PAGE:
Watson confirms Velcade patent challenge
PARSIPPANY, N.J. — Watson Pharmaceuticals on Friday confirmed that Actavis, which was acquired by Watson in October, has filed an abbreviated new drug applications with the U.S. Food and Drug Administration seeking approval to market bortezomib, a generic version of Millennium Pharmaceuticals’ Velcade.
Bortezomib is a proteasome inhibitor for intravenous or subcutaneous administration, approved for treatment of patients with multiple myeloma and patients with mantle cell lymphoma who have received at least one prior therapy.
Millennium filed suit against Actavis on Dec. 21 in the U.S. District Court for the District of Delaware seeking to prevent Acatavis from commercializing its ANDA product prior to the expiration of certain U.S. patents. The lawsuit was filed under the provisions of the Hatch-Waxman Act, resulting in a stay of final FDA approval of Actavis’ ANDA for up to 30 months from the date the plaintiffs received notice of Actavis’ ANDA filing or until final resolution of the matter before the court, whichever occurs sooner, subject to any other exclusivities.
For the 12 months ended Oct. 31, 2012, Velcade had total U.S. sales of approximately $740 million, according to IMS Health.
Walgreens is paving the way toward a better pharmacy proposition
Walgreens executives last week were upbeat looking ahead to calendar 2013, identifying the company’s growing base of Well Experience format stores, the expanding role retail pharmacy plays in the delivery of health care and the promise to be realized through creating a global pharmacy operator as the three primary reasons lifting their spirits.
A new, fast-growing loyalty card program and closure to the company’s nine-month separation from Express Scripts’ pharmacy network are working wonders on improving the perception of Walgreens’ future potential. A fortified faith in Walgreens’ full potential never left the company’s executive suite, of course. It’s Wall Street analysts that still need a little convincing, and that may be coming along as well.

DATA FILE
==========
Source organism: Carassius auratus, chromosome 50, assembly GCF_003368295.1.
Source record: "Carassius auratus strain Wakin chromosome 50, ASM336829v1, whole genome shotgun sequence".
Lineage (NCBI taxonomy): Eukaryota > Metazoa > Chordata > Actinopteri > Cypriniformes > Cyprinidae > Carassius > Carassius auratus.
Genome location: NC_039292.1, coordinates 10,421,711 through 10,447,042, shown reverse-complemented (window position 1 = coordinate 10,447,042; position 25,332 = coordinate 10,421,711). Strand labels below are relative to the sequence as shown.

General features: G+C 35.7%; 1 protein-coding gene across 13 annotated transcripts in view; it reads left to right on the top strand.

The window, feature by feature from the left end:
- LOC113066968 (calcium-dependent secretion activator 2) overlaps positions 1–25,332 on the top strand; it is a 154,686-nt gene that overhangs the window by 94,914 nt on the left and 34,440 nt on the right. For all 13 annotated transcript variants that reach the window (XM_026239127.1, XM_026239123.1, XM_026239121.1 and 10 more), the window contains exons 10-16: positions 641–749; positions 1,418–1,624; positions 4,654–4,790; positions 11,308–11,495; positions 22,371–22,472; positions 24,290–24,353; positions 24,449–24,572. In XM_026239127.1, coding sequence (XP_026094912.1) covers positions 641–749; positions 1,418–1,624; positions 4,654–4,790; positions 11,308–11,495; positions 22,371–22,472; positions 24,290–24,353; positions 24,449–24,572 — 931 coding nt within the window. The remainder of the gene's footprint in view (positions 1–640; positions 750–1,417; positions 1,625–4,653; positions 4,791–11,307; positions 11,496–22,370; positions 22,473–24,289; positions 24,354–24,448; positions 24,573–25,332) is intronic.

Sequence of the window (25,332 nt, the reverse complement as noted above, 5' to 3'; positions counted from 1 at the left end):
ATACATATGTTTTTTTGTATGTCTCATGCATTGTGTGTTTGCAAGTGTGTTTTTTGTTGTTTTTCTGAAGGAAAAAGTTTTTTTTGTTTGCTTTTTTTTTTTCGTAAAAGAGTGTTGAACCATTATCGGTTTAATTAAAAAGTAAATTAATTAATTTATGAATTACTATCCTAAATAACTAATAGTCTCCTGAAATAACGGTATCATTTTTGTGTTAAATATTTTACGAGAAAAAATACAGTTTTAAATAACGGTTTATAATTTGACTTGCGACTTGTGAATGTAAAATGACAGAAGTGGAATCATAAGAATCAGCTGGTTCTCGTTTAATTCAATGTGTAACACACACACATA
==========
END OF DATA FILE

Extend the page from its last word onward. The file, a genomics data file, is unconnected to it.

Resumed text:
"If Walgreens can continue recovering customers (and/or adding to their customer base) they should be fine," noted Motley Fool analyst Joseph Harry in a recent blog on Walgreens. "The company does seem to be slowly gaining customers back, or adding new ones, and even though the number of prescriptions filled and profits have dropped [year-over-year], they are slowly improving from the previous quarters of this year."
Some analysts peg Walgreens’ Express Scripts patient recapture rate at 25% of what they lost, while others have that recapture rate closer to 40%. But there’s one fact you can bank on — as the clock starts ticking toward the greater implementation of Obamacare on Jan. 1, 2014, the less analysts will be thinking about which Express Scripts patients never came back into the fold and the more analysts will be talking about how Walgreens has continued to prepare for a steady influx of patients.
And not only the steady influx of patients who will be newly covered by insurance plans come January 2014, but also new patients who will be driven to the Walgreens solution by Walgreens’ employer-partners who are realizing healthcare cost savings when their employees shop the front-end fortified by OTC health guides and fresh-and-healthy food offerings. Or those employers will realize cost savings when their employees seek out a vaccination in a convenient setting or consult with a readily-accessible pharmacist positioned in front of the pharmacy. Or those employers will realize cost savings when their employees take advantage of Take Care Health Clinic services, whether they’re located at the employer’s headquarters or in a nearby Walgreens pharmacy.
And that doesn’t even begin to account for potential pharmacy patients attracted to Walgreens because of the Balance Rewards loyalty program that already boasts a whopping 45 million card-holders, or potential pharmacy patients who have been wowed by the prestige beauty offerings showcased across the company’s Well Experience footprint.
Then there are other growth drivers that have historically not been associated with a typical chain pharmacy operation. Take specialty for example. Walgreens already fields more than 700 HIV-specialized pharmacies and over 2,000 pharmacists with special HIV/AIDS-accredited educational training, as attested to by Walgreens’ senior manager for HIV/AIDS and hepatitis pharmacy services Glen Pietrandoni in a recent discussion with DSN.
So no matter what road a consumer takes in choosing a pharmacy — employer incentives, shopping experience or specialty need — Walgreens has been busy paving the way for those consumers to come to a Walgreens solution. Those are the reasons why Walgreens executives are upbeat about their immediate future. They’re also the reasons why Walgreens future earnings calls will have analysts concerned less about what’s happened in the recent past and more optimistic about what will happen in the not-too-distant future.
FDA approves NDA for Teva’s topotecan injection
SILVER SPRINGS, Md. — Teva Pharmaceuticals has received approval of their new drug application for topotecan hydrochloride injection, a treatment for small cell lung cancer, according to Food and Drug Administration records.
The NDA provides for the use of topotecan hydrochloride injection in the 1 mg/mL strength in the treatment of chemotherapy-sensitive small cell lung cancer after failure of first-line chemotherapy and, in combination with cisplatin, for the treatment of stage IV-B, recurrent or persistent carcinoma of the cervix, cancer not amenable to curative treatment with surgery or radiation therapy.
As DSN reported in early December, the generic topotecan hydrochloride injection is also produced by Sagent Pharmaceuticals and is a version of GlaxoSmithKline’s Hycamtin.